What makes your constituents unique, and how would that influence your time in office: The District 8 constituency truly is a family, which makes it unique in many ways. We are a resilient community who believes in second chances, transformation and quality of life for all. We bond together in difficult times and will voice our concerns when and where needed. We choose to maximize each other’s strengths while building up our weaknesses. As the councilperson for District 8, I commit to listening to our residents and ensuring we are informed with knowledge of how to effectively and sustainably address our greatest challenges and maximize opportunities. Therefore, as a lifelong resident of the District, who is infused throughout the fabric of the District’s everyday life through shopping where the residents’ shop, sending my children to school alongside the constituents’ children and grandchildren, serving as the PTSA President of that same school, attending church within the District, I will be accessible and active in the life of the District and its constituents. 

What would be your main budget priority for the upcoming fiscal year: For the upcoming fiscal year, my main budget priority will be to address the highest priority of the people I represent. This means the issue of crime will have my full attention and backing on combating this issue that plagues our District and city.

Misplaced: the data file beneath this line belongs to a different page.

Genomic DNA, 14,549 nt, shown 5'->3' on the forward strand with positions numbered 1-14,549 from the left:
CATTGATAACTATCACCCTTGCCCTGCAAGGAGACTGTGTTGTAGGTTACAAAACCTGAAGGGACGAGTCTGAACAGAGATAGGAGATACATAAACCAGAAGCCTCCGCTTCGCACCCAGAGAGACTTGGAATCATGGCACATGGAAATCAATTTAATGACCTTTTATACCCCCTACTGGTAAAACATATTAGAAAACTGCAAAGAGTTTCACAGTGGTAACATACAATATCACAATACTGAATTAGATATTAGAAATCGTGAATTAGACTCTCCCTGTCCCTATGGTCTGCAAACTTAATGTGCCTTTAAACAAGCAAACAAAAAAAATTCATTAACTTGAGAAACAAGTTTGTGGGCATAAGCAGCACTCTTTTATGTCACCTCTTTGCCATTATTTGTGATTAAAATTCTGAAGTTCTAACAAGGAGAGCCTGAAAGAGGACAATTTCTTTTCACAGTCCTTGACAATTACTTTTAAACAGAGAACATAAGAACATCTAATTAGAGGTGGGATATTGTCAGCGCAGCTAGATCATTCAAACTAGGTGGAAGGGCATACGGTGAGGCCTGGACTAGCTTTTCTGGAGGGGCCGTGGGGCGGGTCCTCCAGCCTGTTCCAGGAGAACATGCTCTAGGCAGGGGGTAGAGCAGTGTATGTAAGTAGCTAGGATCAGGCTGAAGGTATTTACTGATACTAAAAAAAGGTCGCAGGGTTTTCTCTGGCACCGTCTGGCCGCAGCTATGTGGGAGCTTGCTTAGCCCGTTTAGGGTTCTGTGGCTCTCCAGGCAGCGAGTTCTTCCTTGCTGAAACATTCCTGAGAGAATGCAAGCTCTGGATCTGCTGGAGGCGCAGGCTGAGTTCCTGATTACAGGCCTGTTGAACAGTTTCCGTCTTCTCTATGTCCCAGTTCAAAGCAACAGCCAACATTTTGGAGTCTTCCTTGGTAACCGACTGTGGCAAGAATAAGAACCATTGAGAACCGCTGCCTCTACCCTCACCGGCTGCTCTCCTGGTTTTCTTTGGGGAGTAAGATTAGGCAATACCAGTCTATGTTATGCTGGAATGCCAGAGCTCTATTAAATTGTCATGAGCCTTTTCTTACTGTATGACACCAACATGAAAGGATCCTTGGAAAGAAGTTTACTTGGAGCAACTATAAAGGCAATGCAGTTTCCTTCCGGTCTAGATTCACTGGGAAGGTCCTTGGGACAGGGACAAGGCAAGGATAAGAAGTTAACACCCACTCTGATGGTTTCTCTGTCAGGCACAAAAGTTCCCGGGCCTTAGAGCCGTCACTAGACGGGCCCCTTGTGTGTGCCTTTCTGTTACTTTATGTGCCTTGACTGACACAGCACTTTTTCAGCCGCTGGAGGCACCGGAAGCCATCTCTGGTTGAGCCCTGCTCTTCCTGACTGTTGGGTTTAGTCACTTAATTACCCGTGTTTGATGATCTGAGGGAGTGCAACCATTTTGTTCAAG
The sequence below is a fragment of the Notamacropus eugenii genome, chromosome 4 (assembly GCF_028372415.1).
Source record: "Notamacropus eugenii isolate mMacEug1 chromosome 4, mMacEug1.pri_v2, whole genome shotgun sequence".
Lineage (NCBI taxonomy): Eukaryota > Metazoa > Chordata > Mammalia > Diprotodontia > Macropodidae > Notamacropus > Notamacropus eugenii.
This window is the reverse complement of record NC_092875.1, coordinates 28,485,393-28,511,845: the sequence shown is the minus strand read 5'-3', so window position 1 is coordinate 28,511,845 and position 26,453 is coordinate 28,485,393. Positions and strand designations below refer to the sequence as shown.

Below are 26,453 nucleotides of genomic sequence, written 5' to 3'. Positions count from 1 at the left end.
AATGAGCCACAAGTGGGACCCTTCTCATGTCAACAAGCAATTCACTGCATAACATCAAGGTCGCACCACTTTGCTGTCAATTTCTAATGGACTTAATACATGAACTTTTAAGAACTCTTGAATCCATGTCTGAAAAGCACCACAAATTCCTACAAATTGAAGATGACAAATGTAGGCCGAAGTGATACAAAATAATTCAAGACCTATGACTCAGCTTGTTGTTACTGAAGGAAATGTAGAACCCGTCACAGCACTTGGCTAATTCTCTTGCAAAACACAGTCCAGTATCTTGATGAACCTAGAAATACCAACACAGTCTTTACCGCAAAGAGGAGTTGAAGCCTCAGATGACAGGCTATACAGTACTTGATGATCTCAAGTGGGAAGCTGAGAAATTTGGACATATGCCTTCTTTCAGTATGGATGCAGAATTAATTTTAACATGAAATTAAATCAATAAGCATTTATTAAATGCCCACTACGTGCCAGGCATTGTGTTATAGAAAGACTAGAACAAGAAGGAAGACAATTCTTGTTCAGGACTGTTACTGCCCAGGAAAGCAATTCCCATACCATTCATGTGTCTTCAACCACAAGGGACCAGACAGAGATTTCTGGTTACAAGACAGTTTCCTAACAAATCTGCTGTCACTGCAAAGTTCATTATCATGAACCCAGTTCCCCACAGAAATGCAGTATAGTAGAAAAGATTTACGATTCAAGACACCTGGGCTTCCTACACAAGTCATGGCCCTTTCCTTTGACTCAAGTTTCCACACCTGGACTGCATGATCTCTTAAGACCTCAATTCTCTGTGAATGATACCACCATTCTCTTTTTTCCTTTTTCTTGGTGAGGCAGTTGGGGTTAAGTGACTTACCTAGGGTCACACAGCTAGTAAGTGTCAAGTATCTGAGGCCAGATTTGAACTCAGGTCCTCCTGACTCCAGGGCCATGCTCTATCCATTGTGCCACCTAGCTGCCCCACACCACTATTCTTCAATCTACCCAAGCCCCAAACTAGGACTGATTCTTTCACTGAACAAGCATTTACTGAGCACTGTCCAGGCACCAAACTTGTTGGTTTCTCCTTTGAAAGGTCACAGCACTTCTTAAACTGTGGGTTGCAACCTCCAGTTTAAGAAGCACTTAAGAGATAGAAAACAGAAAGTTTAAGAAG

How do you define what you hope Jacksonville will be ten years from now: In ten years, I hope our city will be a city where my children will choose to reside and raise their families. It is my prayer the city is the safest city in the country, where families have livable wages, affordable housing and quality neighborhood schools. My hope is to have economic opportunities and our parks and recreational opportunities match our desire to grow and stated commitment to individuals and families. In ten years, Jacksonville should be the model city for opportunities where an inclusive culture is evident around the world.

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EDITOR’S NOTE: WOKV asked all candidates in a race to answer the same questions, and the answers here are their unedited responses. WOKV has not independently verified information in these answers, nor is WOKV endorsing any candidates.